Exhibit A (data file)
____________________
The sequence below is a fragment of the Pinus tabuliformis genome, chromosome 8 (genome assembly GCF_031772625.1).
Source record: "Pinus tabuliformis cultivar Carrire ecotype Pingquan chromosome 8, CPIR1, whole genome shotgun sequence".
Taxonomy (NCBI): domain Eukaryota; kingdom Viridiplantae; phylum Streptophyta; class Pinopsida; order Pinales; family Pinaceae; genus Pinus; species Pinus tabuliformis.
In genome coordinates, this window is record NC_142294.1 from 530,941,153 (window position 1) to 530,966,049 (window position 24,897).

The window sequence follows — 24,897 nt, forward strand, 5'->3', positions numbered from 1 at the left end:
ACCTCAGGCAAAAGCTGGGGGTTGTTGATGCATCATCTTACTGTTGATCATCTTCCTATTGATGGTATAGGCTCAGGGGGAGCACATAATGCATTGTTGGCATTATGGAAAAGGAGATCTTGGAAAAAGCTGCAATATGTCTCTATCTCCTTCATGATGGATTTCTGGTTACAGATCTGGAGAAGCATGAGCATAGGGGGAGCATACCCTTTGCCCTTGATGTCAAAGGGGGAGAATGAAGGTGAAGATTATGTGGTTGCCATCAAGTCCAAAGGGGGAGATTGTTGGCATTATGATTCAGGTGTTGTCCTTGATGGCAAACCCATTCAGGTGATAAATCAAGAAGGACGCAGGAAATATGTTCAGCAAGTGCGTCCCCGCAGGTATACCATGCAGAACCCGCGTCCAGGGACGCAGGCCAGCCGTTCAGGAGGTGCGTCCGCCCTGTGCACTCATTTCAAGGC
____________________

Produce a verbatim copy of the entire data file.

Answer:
The sequence below is a fragment of the Pinus tabuliformis genome, chromosome 8 (genome assembly GCF_031772625.1).
Source record: "Pinus tabuliformis cultivar Carrire ecotype Pingquan chromosome 8, CPIR1, whole genome shotgun sequence".
Taxonomy (NCBI): domain Eukaryota; kingdom Viridiplantae; phylum Streptophyta; class Pinopsida; order Pinales; family Pinaceae; genus Pinus; species Pinus tabuliformis.
In genome coordinates, this window is record NC_142294.1 from 530,941,153 (window position 1) to 530,966,049 (window position 24,897).

The window sequence follows — 24,897 nt, forward strand, 5'->3', positions numbered from 1 at the left end:
ACCTCAGGCAAAAGCTGGGGGTTGTTGATGCATCATCTTACTGTTGATCATCTTCCTATTGATGGTATAGGCTCAGGGGGAGCACATAATGCATTGTTGGCATTATGGAAAAGGAGATCTTGGAAAAAGCTGCAATATGTCTCTATCTCCTTCATGATGGATTTCTGGTTACAGATCTGGAGAAGCATGAGCATAGGGGGAGCATACCCTTTGCCCTTGATGTCAAAGGGGGAGAATGAAGGTGAAGATTATGTGGTTGCCATCAAGTCCAAAGGGGGAGATTGTTGGCATTATGATTCAGGTGTTGTCCTTGATGGCAAACCCATTCAGGTGATAAATCAAGAAGGACGCAGGAAATATGTTCAGCAAGTGCGTCCCCGCAGGTATACCATGCAGAACCCGCGTCCAGGGACGCAGGCCAGCCGTTCAGGAGGTGCGTCCGCCCTGTGCACTCATTTCAAGGC